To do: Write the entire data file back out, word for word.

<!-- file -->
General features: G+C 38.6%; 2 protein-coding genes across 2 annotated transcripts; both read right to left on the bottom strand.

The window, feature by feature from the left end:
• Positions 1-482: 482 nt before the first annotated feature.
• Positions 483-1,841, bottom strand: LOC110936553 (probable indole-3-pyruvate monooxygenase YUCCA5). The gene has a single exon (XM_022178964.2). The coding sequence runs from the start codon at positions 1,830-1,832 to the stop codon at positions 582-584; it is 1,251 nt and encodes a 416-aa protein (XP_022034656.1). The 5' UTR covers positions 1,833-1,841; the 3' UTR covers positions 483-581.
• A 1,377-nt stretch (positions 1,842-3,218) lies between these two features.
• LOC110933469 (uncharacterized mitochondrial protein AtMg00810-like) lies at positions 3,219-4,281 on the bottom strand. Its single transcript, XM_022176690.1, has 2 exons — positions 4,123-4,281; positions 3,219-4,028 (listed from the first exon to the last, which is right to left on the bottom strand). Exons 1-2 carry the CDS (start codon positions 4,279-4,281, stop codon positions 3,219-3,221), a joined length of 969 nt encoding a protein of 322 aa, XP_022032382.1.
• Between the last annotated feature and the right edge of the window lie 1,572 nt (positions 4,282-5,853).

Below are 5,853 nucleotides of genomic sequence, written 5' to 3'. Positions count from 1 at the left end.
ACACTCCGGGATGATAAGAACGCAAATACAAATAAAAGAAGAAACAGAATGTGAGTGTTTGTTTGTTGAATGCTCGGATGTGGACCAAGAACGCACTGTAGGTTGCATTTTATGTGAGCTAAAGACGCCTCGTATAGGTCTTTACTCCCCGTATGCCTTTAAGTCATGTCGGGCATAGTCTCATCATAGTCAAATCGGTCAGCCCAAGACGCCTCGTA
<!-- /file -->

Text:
General features: G+C 38.6%; 2 protein-coding genes across 2 annotated transcripts; both read right to left on the bottom strand.

The window, feature by feature from the left end:
• Positions 1-482: 482 nt before the first annotated feature.
• Positions 483-1,841, bottom strand: LOC110936553 (probable indole-3-pyruvate monooxygenase YUCCA5). The gene has a single exon (XM_022178964.2). The coding sequence runs from the start codon at positions 1,830-1,832 to the stop codon at positions 582-584; it is 1,251 nt and encodes a 416-aa protein (XP_022034656.1). The 5' UTR covers positions 1,833-1,841; the 3' UTR covers positions 483-581.
• A 1,377-nt stretch (positions 1,842-3,218) lies between these two features.
• LOC110933469 (uncharacterized mitochondrial protein AtMg00810-like) lies at positions 3,219-4,281 on the bottom strand. Its single transcript, XM_022176690.1, has 2 exons — positions 4,123-4,281; positions 3,219-4,028 (listed from the first exon to the last, which is right to left on the bottom strand). Exons 1-2 carry the CDS (start codon positions 4,279-4,281, stop codon positions 3,219-3,221), a joined length of 969 nt encoding a protein of 322 aa, XP_022032382.1.
• Between the last annotated feature and the right edge of the window lie 1,572 nt (positions 4,282-5,853).

Below are 5,853 nucleotides of genomic sequence, written 5' to 3'. Positions count from 1 at the left end.
ACACTCCGGGATGATAAGAACGCAAATACAAATAAAAGAAGAAACAGAATGTGAGTGTTTGTTTGTTGAATGCTCGGATGTGGACCAAGAACGCACTGTAGGTTGCATTTTATGTGAGCTAAAGACGCCTCGTATAGGTCTTTACTCCCCGTATGCCTTTAAGTCATGTCGGGCATAGTCTCATCATAGTCAAATCGGTCAGCCCAAGACGCCTCGTA